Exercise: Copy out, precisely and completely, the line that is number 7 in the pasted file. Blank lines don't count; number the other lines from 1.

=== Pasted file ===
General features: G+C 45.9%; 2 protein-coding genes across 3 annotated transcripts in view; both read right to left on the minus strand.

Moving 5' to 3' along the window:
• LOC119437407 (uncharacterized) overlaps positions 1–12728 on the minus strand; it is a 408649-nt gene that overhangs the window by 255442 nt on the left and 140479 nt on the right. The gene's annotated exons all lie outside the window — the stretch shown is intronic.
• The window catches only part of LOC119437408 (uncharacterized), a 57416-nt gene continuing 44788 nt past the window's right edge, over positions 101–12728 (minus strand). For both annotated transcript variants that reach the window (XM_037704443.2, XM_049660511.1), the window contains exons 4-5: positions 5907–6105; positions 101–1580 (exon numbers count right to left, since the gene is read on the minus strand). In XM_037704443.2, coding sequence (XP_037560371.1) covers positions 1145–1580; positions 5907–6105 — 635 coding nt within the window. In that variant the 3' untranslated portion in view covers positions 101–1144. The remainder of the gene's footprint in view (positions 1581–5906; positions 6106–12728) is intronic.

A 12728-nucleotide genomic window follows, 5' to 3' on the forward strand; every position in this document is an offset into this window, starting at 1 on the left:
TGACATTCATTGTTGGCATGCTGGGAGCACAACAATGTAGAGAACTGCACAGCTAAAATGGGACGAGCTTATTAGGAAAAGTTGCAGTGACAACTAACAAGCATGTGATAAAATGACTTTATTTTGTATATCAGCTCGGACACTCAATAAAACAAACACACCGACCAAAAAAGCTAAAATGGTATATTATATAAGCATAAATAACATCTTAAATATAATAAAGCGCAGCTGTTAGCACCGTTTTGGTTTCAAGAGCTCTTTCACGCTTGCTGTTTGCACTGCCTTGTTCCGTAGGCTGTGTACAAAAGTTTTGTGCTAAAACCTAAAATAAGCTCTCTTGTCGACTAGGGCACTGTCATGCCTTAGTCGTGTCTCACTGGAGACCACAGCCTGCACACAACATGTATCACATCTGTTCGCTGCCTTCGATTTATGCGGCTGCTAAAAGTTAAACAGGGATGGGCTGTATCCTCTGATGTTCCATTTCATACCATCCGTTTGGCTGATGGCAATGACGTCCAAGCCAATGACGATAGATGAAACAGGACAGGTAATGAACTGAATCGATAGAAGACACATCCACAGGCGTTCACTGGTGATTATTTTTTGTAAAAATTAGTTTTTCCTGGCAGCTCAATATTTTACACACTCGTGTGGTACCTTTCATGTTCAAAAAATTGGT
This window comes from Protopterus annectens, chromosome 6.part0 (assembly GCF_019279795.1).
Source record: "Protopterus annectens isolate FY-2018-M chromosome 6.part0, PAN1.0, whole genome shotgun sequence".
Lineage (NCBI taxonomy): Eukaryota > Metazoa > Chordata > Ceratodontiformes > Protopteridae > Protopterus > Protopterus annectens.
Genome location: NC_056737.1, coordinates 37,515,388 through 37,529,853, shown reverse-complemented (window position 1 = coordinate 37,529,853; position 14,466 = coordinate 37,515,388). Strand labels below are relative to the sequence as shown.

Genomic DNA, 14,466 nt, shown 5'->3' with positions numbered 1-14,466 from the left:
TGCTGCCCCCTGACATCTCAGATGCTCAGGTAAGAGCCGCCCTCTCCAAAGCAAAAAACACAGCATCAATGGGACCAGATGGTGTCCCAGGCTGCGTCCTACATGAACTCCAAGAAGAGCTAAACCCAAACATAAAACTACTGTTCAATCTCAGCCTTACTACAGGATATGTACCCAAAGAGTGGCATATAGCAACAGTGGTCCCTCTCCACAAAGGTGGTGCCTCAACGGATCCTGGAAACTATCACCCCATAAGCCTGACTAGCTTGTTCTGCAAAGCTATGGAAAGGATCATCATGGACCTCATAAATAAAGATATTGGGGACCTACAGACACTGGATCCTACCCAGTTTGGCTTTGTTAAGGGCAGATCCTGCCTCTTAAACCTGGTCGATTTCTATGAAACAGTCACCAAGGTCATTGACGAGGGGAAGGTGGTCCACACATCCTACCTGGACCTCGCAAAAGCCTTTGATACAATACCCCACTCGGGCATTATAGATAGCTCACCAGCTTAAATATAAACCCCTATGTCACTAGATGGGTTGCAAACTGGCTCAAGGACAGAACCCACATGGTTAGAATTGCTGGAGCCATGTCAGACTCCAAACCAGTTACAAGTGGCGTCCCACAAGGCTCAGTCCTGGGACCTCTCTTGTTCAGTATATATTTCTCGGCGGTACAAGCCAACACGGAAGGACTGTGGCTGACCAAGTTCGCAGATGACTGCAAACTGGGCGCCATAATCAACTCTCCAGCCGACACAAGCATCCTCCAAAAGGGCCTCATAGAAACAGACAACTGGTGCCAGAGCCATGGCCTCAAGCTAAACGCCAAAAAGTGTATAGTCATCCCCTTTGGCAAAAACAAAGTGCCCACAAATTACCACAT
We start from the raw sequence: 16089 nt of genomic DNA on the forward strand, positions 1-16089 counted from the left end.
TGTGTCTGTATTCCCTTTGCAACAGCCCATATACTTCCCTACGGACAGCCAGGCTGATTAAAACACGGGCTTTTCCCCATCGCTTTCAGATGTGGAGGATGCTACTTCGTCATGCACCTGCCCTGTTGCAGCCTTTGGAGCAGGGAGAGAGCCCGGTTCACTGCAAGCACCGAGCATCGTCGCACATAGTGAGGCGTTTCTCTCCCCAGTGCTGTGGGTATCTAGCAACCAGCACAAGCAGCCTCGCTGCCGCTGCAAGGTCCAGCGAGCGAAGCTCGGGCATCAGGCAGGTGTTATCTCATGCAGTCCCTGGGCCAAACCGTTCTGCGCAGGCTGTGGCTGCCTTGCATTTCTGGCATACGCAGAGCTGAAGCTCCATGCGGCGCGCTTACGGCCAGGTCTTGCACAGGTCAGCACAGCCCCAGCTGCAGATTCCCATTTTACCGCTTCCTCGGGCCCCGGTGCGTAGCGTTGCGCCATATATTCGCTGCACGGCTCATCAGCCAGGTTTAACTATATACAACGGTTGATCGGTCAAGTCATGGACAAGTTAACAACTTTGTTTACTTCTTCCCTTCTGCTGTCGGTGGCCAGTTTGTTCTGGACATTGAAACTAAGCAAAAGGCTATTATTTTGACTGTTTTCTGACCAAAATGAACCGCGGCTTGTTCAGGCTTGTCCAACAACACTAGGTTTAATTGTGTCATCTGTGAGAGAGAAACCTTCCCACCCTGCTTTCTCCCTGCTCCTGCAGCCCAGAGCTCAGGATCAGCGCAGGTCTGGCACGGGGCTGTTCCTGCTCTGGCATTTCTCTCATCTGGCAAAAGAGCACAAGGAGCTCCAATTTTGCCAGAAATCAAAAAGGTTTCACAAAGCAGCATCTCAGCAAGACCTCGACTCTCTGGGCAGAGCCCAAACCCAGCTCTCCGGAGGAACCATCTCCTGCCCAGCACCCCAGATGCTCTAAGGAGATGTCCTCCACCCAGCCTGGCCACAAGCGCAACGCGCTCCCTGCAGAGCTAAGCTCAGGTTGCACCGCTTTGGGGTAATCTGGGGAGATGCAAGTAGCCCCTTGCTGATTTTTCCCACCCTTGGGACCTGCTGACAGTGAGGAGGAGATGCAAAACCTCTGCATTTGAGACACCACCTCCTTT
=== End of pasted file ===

This window comes from Protopterus annectens, chromosome 6.part0 (assembly GCF_019279795.1).